My town (the Town of Islip on Long Island, NY) was the first town in the country to build a separate recycling facility and mandate the separation of paper, glass, metal and plastic from ordinary trash, back in 1987. The town has now banned the dumping of grass clippings (toxic smell when dumped in a mass), and they also have separate pick-ups in the spring and fall for yard waste that they compost in a separate facility. I'm hoping they will give tax credits to those of us getting rid of our lawns, but so far they have just been encouraging mulch mowers and charging landscapers extraordinary fees for grass clippings that they then ship out of state.

The reality is that most people will not be composting their plastic bags, but if all the chip companies convert to bio-plastics, then the costs of production will drop and other plastic bag manufacturers (like grocery bags) will follow suit and they can all be composted in special landfills instead of ending up floating in the ocean where they kill birds and fish.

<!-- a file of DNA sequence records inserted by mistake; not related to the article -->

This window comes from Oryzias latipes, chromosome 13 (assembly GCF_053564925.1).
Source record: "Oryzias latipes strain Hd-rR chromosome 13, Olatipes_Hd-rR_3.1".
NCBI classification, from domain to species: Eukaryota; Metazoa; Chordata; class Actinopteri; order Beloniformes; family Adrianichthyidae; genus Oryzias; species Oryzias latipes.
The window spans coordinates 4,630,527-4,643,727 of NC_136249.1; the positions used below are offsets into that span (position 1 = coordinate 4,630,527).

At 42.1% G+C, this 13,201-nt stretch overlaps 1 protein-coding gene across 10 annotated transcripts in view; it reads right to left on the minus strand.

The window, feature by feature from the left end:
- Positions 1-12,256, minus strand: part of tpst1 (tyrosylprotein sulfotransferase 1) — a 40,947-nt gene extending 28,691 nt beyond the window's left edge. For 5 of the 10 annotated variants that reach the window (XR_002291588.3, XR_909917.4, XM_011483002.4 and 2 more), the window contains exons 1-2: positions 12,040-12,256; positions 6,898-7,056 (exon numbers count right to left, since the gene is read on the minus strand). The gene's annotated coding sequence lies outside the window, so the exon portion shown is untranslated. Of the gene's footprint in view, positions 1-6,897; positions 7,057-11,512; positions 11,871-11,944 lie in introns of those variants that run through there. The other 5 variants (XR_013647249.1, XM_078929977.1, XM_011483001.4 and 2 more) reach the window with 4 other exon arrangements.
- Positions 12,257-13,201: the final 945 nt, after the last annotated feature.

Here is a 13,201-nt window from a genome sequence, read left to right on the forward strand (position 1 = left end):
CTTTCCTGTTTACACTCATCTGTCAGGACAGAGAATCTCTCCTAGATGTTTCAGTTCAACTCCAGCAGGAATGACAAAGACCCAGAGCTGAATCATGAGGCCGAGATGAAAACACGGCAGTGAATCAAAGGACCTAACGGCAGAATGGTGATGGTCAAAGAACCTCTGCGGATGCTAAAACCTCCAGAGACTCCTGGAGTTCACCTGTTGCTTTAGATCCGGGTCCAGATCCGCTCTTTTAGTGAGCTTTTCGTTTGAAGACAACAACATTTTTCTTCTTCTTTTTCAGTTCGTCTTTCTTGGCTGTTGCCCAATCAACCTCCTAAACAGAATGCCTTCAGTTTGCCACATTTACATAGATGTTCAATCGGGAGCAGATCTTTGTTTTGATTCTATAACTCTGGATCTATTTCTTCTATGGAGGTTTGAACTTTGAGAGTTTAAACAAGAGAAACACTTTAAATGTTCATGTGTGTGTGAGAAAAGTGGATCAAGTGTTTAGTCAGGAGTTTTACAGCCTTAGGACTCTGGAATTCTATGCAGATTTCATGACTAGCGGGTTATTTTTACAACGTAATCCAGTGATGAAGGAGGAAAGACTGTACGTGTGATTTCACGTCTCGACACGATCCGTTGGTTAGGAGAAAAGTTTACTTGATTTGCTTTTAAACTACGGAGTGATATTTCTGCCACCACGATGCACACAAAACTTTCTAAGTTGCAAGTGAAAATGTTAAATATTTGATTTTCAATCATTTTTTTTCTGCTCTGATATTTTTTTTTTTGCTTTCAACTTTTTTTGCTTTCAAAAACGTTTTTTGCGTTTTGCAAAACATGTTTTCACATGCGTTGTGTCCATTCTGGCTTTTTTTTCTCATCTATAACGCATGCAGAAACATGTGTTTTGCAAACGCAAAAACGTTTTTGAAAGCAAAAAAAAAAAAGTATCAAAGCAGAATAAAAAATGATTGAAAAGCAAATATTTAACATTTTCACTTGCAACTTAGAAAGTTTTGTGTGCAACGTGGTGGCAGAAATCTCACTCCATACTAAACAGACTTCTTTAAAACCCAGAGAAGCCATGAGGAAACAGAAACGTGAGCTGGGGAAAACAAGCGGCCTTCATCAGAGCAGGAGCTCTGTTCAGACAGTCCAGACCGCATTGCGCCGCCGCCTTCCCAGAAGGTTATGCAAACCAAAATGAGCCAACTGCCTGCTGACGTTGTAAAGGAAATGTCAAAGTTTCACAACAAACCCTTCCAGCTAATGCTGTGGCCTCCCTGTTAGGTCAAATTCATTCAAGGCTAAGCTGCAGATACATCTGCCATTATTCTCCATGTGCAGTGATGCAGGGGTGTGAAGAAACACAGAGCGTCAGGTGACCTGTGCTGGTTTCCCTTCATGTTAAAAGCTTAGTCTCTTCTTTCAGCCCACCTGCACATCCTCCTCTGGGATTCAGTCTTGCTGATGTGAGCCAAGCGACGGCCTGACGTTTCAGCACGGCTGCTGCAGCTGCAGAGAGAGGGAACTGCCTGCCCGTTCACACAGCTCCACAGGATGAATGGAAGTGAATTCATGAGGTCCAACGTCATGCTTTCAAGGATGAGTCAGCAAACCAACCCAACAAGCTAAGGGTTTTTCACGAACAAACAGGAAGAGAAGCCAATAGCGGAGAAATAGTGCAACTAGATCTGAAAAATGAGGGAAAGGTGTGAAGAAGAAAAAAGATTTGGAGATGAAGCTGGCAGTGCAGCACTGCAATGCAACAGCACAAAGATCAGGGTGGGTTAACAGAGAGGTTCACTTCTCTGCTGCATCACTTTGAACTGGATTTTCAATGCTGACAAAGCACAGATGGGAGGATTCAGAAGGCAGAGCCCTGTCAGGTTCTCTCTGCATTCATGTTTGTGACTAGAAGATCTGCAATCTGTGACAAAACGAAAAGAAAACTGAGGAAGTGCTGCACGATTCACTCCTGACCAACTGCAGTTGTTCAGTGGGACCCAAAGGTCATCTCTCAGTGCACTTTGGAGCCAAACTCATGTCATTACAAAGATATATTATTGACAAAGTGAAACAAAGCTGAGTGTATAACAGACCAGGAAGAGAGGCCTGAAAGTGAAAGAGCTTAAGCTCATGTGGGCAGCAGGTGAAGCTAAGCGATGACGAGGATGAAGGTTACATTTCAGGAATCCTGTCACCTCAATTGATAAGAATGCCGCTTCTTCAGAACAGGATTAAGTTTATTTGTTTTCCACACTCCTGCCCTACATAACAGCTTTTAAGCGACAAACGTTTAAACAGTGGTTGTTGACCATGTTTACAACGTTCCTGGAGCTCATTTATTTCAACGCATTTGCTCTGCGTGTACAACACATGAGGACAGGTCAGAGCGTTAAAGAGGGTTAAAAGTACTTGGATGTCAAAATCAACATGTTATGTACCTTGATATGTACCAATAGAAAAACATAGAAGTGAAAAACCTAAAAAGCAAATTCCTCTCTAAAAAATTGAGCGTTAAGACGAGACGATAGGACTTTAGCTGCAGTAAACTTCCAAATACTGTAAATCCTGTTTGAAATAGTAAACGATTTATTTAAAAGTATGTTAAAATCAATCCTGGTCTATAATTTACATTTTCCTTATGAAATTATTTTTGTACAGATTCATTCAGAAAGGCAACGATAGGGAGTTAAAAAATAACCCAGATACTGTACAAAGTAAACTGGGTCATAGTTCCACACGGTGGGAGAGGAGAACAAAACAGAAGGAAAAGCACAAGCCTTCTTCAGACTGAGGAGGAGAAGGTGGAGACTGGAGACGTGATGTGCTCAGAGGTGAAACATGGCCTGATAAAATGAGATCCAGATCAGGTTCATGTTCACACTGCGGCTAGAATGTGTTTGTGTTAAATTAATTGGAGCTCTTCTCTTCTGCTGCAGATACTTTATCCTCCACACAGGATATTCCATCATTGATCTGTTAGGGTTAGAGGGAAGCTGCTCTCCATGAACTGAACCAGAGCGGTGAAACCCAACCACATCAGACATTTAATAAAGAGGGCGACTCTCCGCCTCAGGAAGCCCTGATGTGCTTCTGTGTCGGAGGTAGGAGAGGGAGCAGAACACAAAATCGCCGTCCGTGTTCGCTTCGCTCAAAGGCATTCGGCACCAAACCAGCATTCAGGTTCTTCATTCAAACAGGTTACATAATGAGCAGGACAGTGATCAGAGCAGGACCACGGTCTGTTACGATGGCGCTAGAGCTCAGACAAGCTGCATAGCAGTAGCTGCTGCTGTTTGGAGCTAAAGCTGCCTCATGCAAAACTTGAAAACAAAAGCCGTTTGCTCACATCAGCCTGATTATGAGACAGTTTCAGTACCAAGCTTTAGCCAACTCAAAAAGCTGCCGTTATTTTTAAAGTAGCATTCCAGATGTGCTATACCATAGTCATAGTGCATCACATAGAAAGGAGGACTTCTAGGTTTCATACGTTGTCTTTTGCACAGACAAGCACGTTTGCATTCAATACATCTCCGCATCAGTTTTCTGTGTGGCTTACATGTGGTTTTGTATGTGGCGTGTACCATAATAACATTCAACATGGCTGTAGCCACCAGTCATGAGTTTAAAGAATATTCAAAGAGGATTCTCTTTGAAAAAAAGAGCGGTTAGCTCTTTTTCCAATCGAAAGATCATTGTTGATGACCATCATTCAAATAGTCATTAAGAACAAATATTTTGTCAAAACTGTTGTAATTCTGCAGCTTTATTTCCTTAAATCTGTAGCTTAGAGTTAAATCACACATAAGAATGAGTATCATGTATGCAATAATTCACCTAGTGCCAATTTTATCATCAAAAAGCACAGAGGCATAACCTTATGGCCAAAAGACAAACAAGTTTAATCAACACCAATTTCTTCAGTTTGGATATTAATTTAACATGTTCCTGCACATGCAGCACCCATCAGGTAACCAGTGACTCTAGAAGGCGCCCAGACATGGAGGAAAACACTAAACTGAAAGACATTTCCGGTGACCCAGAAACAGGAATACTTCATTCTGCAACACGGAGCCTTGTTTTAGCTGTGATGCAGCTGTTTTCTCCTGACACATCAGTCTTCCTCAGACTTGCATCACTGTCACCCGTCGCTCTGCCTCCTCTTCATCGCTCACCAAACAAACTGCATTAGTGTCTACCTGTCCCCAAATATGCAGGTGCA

Bookmark   March 30, 2010 at 2:17AM
Thank you for reporting this comment. Undo
dogwind(Z8a TX)

natschultz: you definitely are not a libertarian.

    Bookmark   March 31, 2010 at 8:19AM
Thank you for reporting this comment. Undo
motria(z6 Chicago)

I was wondering about this, too, but couldn't figure out from the website what are the breakdown products of PLA.

According to these researchers at University of Nebraska (see link), PLA breaks down to carbon dioxide and water. I would gather that Sun Chips bags have some inks on them, too. Probably nothing more toxic than what's printed on your Sunday paper.

So I would feel okay about putting these bags into my compost tumbler for the sake of diverting waste from landfills.. however they wouldn't contribute to the organic content of the final compost.

Here is a link that might be useful: University of Nebraska-Lincoln, Industrial Agricultural Products Center

    Bookmark   April 25, 2010 at 7:40PM
Thank you for reporting this comment. Undo
toxcrusadr(Zone 6a - MO)

There were attempts at degradable bags 20 years ago, but even if the idea takes awhile to get off the ground, I think it's a good trend. I don't take it as the solution to all our problems. We need to REDUCE and REUSE, THEN recycle and compost, and finally, throw.